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Panel covers uncertainty of temporary protected status

Panel hosted by Central American United Student Association features community organizers

By
Senior Staff Writer
Tuesday, April 10, 2018

At the TPS Teach-In Panel Monday, panelists discussed the challenges that temporary protected status-holders face in the current political climate, as well as methods to engage in effective activism.

The Central American United Student Association organized a Temporary Protective Status Teach-In Panel Monday evening as a part of CAUSA’s inaugural Central American Series. Moderated by Andrea Flores, assistant professor of education, the panel featured prominent community organizers who were invited to address a variety of issues related to TPS, including comprehensive immigration reform and intersectional immigration advocacy.

Created by the U.S. Congress in 1990, TPS is an immigration status that suspends the deportation of individuals from nations “destabilized by war or catastrophe,” as the Washington Post previously reported. The status, which lasts up to 18 months, provides foreign nationals with the ability to obtain “work authorization and a driver’s license,” according to the Post. The Trump administration announced in January its decision not to renew TPS for Salvadorans, the largest group of TPS holders.

CAUSA chose to organize a teach-in on TPS because “our communities are being affected, they’re really struggling and we need to bring awareness to it,” said Maryori Conde ’18, who founded CAUSA in 2016. The lack of awareness on this issue extends even to lawmakers, she added. “When we call our Congress members, we always have to educate them on what TPS is because they never know what it is.”

In today’s political climate, there is a need for a continued dialogue on this often overlooked issue, Conde said. “A couple of us went to the (Save TPS National) Conference, and when we got back, we tried to get members from CAUSA and members from (the Brown Immigrant Rights Coalition) to continue the conversation,” she added.

The invited panelists represented a diverse range of communities: Patrice Lawrence, the national policy and advocacy director for the UndocuBlack Network; Ninaj Raoul, the co-founder and community organizer at Haitian Women for Haitian Refugees; and Veronica Giron, a TPS-holder, activist and labor union representative. “Only one of the panelists is Central American, one is Jamaican and one is Haitian. … They’re all part of the TPS alliance,” Conde said, adding that TPS is a “Central American narrative, but it’s not just a Central American issue.”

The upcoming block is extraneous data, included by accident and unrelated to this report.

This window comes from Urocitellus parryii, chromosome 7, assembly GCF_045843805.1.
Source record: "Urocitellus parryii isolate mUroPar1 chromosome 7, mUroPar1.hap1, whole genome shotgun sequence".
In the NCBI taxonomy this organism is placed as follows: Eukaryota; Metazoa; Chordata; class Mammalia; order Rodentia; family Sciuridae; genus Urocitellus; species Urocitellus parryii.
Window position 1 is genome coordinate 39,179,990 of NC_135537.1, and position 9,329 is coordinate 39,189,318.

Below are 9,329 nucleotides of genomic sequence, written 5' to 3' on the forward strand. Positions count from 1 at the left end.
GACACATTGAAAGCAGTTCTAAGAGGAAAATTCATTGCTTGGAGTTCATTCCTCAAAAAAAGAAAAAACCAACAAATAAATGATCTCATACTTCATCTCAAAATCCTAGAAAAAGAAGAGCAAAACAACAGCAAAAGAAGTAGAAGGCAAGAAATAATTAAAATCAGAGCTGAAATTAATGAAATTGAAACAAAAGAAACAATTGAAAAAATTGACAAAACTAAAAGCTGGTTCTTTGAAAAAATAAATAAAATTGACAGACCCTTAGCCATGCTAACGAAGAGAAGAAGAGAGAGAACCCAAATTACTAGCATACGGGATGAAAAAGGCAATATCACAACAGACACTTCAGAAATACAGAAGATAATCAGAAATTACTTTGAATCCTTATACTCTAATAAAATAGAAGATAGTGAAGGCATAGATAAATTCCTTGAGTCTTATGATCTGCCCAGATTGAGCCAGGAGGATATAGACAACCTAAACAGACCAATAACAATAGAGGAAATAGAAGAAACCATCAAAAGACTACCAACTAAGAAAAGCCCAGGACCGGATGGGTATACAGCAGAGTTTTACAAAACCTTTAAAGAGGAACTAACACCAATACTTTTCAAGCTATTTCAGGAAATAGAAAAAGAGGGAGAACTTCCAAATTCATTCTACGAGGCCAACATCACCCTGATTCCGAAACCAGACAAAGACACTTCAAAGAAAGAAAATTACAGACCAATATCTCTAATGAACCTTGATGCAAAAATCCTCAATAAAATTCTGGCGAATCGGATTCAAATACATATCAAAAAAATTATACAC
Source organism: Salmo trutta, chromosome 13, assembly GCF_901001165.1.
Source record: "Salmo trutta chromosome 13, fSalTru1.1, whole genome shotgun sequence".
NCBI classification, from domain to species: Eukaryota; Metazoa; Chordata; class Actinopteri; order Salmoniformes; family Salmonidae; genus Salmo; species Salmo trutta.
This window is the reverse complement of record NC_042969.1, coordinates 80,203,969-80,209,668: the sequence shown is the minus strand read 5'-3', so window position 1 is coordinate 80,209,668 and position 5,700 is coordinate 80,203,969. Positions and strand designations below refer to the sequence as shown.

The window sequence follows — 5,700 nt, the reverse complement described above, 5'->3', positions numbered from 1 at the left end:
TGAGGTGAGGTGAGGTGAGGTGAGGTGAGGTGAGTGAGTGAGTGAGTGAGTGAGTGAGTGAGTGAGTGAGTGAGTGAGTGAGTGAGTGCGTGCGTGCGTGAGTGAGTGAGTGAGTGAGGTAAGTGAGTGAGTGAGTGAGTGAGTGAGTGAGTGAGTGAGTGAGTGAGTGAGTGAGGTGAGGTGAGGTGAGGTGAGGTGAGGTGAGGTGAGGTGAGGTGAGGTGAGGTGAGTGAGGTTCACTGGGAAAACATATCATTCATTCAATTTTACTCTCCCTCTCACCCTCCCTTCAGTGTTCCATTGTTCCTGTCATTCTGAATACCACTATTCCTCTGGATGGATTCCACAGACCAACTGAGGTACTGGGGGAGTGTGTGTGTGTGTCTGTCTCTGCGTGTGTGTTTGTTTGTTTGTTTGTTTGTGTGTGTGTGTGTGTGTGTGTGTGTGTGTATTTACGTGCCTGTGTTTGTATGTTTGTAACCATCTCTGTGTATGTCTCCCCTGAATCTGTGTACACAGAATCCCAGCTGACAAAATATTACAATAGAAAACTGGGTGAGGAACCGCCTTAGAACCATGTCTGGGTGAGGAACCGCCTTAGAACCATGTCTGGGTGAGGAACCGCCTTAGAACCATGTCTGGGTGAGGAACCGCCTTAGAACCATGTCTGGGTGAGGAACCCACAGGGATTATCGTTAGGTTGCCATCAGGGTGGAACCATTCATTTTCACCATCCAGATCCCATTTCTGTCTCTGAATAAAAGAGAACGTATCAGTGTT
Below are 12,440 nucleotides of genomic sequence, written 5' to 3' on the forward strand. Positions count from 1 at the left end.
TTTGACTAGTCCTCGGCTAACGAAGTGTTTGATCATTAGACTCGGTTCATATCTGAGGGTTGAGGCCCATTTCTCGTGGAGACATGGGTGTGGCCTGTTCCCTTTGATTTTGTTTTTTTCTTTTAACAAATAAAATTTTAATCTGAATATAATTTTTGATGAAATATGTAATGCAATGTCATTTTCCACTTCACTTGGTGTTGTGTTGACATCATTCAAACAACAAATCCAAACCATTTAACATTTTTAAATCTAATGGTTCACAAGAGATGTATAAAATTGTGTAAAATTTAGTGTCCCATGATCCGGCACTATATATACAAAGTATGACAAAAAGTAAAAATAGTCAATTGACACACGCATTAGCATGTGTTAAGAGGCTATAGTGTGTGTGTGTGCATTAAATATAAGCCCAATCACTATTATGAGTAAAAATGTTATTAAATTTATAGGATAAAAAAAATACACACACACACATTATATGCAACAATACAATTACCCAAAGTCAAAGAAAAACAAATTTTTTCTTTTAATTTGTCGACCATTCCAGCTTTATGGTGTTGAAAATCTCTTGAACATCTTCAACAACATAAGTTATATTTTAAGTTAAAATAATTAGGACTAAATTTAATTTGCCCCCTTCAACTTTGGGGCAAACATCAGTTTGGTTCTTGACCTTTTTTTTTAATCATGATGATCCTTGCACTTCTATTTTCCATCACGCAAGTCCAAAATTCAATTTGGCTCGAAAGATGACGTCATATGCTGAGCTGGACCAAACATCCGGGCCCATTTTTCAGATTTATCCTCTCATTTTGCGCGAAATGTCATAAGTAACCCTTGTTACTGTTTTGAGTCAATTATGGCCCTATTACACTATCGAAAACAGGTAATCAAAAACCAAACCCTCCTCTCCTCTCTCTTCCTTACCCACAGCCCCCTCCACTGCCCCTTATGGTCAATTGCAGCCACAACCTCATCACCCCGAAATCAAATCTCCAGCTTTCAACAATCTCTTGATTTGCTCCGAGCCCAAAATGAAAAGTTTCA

During the event, the panelists stressed the importance of comprehensive immigration reform. Giron, who had Conde translate her words from Spanish into English, said that many TPS-holders seek security and certainty in the future of their immigration status. “It’s good to be grateful, but know that it’s temporary. That’s why they call it Temporary Protected Status,” Raoul said. People “get comfortable when they see that it’s extended over and over a few times,” she added.

Raoul said the Trump administration’s recent decision to terminate TPS for Haitians made TPS holders realize “that it is important to start organizing for a more permanent solution.”

After TPS ends for a specific country, the “entire community will lose their protection,” Lawrence said. Community members will be unable to enter government buildings, health facilities and any locations requiring government identification for entrance.

The panelists also spoke about TPS from a humanitarian perspective, highlighting the uncertainty that families face from the program’s potential end. Because many families consist of members with different immigration statuses, the permanent termination of TPS would split them apart. “A lot of families are (of) mixed-status, and there are continuously attacks to that,” Lawrence said.

The panel also discussed the importance of education and activism. Raoul said it is important that TPS holders are given the platform to speak on their circumstances. “In any movement, it has to be led by the people directly affected,” she said.

These “human voices” are necessary to educate the public and raise awareness, Raoul added.

The panelists encouraged attendees to look within their immediate communities for solidarity and strength. Effective activism means understanding the events unfolding locally and starting from the bottom to work upwards, Giron said.

“Just let people feel comfortable enough to know that they can come to you, and they can talk to you. It will be a slow process, and you won’t see the results right away. But it makes a world of difference,” Lawrence said.

The TPS Teach-In Panel is one of two events in CAUSA’s Central American Series, with another event titled “Social Activism through Social Media” on April 12. The series is both a celebration of Central American cultures and a display of resilience, Conde said.

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